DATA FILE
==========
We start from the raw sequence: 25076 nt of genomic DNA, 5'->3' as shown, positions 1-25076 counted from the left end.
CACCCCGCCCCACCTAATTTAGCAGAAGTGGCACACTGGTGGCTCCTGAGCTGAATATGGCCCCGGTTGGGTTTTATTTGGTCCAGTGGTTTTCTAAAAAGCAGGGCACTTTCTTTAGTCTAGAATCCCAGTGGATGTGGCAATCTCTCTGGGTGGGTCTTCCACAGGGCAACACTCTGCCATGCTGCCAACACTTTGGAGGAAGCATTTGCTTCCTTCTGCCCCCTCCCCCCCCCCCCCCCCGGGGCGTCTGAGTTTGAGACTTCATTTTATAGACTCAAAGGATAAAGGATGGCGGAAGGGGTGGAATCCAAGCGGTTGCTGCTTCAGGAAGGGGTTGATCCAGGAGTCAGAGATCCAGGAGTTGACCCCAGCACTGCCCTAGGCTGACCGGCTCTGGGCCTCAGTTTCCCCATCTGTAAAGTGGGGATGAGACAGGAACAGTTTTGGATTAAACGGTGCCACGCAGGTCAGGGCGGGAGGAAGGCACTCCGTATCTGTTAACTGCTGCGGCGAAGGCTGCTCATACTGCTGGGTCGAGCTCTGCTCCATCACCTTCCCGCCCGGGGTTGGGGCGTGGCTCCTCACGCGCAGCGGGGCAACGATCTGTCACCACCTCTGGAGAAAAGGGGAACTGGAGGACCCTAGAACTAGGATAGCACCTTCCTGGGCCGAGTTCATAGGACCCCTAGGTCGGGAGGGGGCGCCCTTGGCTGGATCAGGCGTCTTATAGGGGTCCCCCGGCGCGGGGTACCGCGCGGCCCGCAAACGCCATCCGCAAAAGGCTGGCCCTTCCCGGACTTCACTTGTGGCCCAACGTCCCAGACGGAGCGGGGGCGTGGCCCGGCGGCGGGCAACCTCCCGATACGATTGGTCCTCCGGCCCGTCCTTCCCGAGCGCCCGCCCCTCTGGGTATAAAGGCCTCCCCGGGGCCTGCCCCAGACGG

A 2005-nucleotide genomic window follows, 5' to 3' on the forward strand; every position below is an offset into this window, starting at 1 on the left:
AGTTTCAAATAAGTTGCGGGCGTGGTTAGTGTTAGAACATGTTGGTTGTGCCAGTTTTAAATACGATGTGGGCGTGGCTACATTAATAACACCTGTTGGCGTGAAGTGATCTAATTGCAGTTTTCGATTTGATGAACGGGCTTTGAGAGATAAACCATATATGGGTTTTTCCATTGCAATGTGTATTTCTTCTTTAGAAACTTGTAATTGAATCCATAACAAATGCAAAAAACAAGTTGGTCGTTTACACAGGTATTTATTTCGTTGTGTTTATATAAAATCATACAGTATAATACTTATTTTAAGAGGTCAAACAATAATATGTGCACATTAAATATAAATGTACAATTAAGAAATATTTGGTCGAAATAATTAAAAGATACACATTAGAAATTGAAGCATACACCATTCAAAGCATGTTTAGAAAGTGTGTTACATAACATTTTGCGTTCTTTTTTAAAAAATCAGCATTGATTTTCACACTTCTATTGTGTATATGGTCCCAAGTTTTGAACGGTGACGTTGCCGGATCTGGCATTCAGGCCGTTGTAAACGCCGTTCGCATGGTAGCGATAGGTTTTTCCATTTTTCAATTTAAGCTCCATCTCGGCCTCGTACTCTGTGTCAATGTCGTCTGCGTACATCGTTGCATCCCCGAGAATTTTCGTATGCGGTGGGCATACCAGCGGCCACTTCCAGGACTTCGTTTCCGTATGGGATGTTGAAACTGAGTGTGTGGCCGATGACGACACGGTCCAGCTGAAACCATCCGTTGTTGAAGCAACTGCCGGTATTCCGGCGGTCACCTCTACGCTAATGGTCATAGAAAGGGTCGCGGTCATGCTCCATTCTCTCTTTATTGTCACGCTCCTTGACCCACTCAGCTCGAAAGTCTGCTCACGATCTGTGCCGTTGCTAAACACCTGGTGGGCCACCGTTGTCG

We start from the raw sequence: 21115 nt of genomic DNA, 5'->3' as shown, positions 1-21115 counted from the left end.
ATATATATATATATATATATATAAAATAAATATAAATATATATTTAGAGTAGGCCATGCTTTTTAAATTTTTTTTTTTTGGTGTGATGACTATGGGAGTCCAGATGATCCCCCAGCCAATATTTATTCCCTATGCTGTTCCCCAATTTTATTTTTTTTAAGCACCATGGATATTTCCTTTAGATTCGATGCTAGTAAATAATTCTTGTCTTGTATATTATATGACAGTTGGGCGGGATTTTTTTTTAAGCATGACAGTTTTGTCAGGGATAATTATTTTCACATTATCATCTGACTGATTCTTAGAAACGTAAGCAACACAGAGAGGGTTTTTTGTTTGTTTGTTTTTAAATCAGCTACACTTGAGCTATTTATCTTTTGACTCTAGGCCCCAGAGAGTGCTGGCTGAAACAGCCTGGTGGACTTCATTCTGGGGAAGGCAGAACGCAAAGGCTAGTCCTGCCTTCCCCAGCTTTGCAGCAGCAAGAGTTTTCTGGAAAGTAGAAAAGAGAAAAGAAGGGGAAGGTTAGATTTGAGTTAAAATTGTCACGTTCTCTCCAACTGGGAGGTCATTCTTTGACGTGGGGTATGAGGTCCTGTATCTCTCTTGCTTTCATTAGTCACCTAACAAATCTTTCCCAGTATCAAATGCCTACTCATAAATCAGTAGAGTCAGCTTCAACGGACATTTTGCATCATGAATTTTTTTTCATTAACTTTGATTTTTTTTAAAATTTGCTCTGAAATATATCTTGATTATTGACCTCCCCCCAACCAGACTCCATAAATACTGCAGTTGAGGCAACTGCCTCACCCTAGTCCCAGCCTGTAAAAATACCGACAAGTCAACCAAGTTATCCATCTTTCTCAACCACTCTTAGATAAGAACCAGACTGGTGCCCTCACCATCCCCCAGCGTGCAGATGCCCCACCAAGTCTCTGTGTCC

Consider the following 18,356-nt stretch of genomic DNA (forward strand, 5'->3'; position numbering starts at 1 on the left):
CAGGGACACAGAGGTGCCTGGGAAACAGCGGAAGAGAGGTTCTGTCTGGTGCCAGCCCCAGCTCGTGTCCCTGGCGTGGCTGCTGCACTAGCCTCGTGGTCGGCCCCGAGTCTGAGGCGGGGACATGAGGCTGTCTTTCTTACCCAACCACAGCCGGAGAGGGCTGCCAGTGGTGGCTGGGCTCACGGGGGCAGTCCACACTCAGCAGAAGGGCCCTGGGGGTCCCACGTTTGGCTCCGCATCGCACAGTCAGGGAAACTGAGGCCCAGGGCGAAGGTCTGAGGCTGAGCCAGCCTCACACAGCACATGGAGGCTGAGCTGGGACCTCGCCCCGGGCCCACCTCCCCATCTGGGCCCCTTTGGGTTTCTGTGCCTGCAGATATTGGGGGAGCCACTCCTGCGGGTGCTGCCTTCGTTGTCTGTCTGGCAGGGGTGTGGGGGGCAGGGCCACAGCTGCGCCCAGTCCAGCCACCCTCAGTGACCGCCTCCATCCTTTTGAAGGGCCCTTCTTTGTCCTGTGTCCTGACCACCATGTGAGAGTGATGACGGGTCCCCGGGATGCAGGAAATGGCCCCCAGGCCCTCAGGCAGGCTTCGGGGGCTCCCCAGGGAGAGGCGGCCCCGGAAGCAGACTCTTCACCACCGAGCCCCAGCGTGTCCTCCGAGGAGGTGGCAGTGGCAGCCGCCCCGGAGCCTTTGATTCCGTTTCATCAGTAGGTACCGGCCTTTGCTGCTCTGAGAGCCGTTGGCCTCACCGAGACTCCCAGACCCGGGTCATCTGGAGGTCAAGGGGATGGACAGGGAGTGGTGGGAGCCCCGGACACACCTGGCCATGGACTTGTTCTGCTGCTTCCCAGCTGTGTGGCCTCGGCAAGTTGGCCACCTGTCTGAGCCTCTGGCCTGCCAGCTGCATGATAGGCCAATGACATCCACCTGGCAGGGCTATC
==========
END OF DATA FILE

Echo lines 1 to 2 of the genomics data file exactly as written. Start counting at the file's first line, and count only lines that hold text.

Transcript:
We start from the raw sequence: 25076 nt of genomic DNA, 5'->3' as shown, positions 1-25076 counted from the left end.
CACCCCGCCCCACCTAATTTAGCAGAAGTGGCACACTGGTGGCTCCTGAGCTGAATATGGCCCCGGTTGGGTTTTATTTGGTCCAGTGGTTTTCTAAAAAGCAGGGCACTTTCTTTAGTCTAGAATCCCAGTGGATGTGGCAATCTCTCTGGGTGGGTCTTCCACAGGGCAACACTCTGCCATGCTGCCAACACTTTGGAGGAAGCATTTGCTTCCTTCTGCCCCCTCCCCCCCCCCCCCCCCGGGGCGTCTGAGTTTGAGACTTCATTTTATAGACTCAAAGGATAAAGGATGGCGGAAGGGGTGGAATCCAAGCGGTTGCTGCTTCAGGAAGGGGTTGATCCAGGAGTCAGAGATCCAGGAGTTGACCCCAGCACTGCCCTAGGCTGACCGGCTCTGGGCCTCAGTTTCCCCATCTGTAAAGTGGGGATGAGACAGGAACAGTTTTGGATTAAACGGTGCCACGCAGGTCAGGGCGGGAGGAAGGCACTCCGTATCTGTTAACTGCTGCGGCGAAGGCTGCTCATACTGCTGGGTCGAGCTCTGCTCCATCACCTTCCCGCCCGGGGTTGGGGCGTGGCTCCTCACGCGCAGCGGGGCAACGATCTGTCACCACCTCTGGAGAAAAGGGGAACTGGAGGACCCTAGAACTAGGATAGCACCTTCCTGGGCCGAGTTCATAGGACCCCTAGGTCGGGAGGGGGCGCCCTTGGCTGGATCAGGCGTCTTATAGGGGTCCCCCGGCGCGGGGTACCGCGCGGCCCGCAAACGCCATCCGCAAAAGGCTGGCCCTTCCCGGACTTCACTTGTGGCCCAACGTCCCAGACGGAGCGGGGGCGTGGCCCGGCGGCGGGCAACCTCCCGATACGATTGGTCCTCCGGCCCGTCCTTCCCGAGCGCCCGCCCCTCTGGGTATAAAGGCCTCCCCGGGGCCTGCCCCAGACGG